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Let’s talk about climate change

The purpose of this editorial is to promote sustainable solutions and practical steps for a healthier and more resilient Milton. Advocating for town-wide projects and programs in the face of global climate change is at the heart of this mission.

Why did 36 people gather in front of First Parish Milton UU Church after sunset on Nov.11? Doesn’t this sound like the set-up for a bad why-did-the-chicken-cross-the-road joke? But it’s no joke.

Represented in this gathering were a range of ages approximately 9 to 75 years old and seven local organizations – First Parish UU, Sustainable Milton, Brookwood Community Farm, First Congregational Church of Milton, Milton for Peace, Blue Hills Climate Action Coalition, and Milton Change Makers. Everyone clustered around a central spotlight to be visible to passing motorists on Canton Avenue. At 6:11 p.m., two sets of church bells tolled for eleven minutes joining the loud pulse of diverse percussion instruments: Djembes, shakers, tambourines, and Kokiriko.


Again, why?

On the eleventh day of every month, communities are coming together across America to call attention to the urgency of climate change, to sound an alarm. “11th Hour Calling” (www.11thhourcalling.org) is a national endeavor to build awareness, connection, and hope in the face of the extreme effects of climate change, which affect marginalized people and communities unequally. Experts acknowledge that working together kindles hope.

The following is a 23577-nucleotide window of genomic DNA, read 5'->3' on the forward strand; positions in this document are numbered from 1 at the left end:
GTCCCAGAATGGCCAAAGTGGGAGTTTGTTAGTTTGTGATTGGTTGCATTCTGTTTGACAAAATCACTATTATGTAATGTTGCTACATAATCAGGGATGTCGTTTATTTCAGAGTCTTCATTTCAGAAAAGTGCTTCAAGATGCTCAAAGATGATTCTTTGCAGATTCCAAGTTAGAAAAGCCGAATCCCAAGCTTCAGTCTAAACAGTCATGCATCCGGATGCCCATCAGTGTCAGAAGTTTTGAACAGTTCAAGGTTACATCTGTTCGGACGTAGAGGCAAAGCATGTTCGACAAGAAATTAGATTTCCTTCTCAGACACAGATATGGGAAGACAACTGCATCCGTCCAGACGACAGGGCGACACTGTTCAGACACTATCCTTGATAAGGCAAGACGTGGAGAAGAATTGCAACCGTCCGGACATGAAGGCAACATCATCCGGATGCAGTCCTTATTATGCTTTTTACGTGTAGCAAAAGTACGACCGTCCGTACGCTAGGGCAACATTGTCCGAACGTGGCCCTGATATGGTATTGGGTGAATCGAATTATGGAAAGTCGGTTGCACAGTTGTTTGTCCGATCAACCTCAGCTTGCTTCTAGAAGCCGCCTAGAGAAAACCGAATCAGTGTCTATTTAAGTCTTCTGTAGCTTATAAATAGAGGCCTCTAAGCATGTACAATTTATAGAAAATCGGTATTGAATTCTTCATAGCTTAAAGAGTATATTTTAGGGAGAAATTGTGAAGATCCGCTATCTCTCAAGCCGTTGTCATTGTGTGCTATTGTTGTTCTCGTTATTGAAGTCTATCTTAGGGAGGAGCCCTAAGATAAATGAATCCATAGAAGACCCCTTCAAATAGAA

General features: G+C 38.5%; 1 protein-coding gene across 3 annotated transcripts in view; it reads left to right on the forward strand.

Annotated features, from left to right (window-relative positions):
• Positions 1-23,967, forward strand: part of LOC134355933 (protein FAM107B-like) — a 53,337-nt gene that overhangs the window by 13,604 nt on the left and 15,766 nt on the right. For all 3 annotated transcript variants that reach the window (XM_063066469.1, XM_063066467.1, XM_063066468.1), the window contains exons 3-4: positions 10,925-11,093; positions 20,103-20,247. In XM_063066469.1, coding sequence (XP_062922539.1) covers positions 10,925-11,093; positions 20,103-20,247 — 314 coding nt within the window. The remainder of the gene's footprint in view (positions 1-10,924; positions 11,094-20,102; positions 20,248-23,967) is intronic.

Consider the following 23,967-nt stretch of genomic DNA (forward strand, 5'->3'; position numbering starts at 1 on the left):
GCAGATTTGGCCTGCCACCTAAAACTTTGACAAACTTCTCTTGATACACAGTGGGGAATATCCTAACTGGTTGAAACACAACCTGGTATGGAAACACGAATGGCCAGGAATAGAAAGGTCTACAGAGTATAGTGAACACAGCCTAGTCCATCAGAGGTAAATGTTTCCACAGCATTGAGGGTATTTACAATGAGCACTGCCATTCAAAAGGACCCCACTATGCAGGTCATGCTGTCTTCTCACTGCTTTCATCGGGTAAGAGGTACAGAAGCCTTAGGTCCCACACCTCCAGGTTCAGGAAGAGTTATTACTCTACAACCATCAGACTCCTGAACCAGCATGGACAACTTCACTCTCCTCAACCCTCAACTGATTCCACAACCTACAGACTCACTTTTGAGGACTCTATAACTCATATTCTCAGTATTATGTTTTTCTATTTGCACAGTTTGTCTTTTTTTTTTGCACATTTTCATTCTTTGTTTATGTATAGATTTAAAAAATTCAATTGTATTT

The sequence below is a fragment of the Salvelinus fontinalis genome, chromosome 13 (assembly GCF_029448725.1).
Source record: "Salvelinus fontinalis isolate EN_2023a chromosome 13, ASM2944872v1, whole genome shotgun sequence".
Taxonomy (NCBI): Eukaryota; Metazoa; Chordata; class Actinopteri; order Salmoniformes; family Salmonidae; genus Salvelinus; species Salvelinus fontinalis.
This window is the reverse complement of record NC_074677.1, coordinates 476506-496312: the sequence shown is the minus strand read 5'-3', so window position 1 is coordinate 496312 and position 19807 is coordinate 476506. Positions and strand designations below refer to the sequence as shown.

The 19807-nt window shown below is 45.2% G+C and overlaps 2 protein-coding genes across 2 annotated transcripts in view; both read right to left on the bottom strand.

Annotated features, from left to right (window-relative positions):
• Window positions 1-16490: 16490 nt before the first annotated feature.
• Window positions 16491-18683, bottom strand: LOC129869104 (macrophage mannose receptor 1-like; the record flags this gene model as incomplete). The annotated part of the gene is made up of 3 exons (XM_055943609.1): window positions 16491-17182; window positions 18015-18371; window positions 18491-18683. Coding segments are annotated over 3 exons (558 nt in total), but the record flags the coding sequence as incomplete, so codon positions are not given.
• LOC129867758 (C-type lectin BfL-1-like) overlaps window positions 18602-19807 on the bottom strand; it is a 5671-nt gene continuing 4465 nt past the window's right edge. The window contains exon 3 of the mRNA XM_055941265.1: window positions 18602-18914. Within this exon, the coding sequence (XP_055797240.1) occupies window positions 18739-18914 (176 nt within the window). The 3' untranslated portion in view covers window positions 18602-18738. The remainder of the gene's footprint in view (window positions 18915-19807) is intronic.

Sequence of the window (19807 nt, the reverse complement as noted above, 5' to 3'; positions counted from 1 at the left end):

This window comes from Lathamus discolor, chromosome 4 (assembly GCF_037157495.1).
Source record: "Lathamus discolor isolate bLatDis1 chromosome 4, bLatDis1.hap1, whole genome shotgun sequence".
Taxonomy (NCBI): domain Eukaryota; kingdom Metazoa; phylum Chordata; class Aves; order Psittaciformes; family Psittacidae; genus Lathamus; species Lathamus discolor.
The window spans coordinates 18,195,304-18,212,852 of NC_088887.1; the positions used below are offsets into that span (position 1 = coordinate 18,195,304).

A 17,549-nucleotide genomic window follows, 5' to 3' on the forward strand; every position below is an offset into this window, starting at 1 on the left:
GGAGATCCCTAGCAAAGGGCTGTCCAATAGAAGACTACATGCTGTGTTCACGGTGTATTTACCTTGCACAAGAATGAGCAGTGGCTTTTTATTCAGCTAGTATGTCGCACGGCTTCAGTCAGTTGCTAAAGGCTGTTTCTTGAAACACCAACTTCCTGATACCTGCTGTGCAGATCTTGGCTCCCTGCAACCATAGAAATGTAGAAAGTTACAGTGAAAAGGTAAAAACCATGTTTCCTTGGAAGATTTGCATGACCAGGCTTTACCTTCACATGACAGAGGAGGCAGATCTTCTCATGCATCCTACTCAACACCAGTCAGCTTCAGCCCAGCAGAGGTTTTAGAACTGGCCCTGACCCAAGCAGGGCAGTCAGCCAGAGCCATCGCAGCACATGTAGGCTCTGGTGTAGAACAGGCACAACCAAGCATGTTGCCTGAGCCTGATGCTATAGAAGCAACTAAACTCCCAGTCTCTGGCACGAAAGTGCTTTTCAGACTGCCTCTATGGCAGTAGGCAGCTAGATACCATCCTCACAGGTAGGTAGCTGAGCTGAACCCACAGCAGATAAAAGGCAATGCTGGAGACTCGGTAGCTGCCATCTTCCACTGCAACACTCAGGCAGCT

Milton’s 11th Hour activists want to highlight and promote concrete ways to advocate for Milton’s future. Creating a comprehensive, municipal Climate Action Plan (CAP) is foremost. A CAP is a detailed framework for measuring and setting goals or targets to reduce greenhouse gas (GHG) emissions produced by the burning of fossil fuels (oil, coal, gas). Writing a town plan will require deep community-wide collaboration between town officials, experts, and local citizens, whether through an appointed task force, engagement of expertise, or, eventually, through our Town Meeting process. Another way is to build appropriately: climate change will become irreversible if communities fail to change how new construction is designed, starting now. As an example, Sustainable Milton publicly supported the climate-smart aspects of a mixed-use project proposed for 440 Granite Avenue, above all, its all-electric energy source, high insulating exterior envelope, and highly efficient heating/cooling mechanical systems such as heat pumps. Imagine how many residential units now proposed or under construction in Milton (54 in Wolcott Woods, for example) fail to offer climate-smart technology.

What can you do?

Show up. Add your voice and engage. A middle school student created signs which said, “Let’s do our part to find new ways,” and, “We can rise to the challenge.” Join us Saturday, Dec. 11 (rain date Dec. 12), 6 to 6:30 p.m. at First Parish Milton, 535 Canton Avenue, next door to Town Hall – and in subsequent months. All are welcome. Wear light-colored or reflective clothing for safety; bring flashlights or headlamps, your voice, and a sign. “Get involved… the heat is on!”

(Tucker Smith is President of Sustainable Milton, an organization which raises awareness, educates and motivates residents, town government and businesses to reduce waste of all forms, to help create a healthy, vibrant future for all. Click “Contact” and ‘Take Action” at https://www.sustainablemilton.org)

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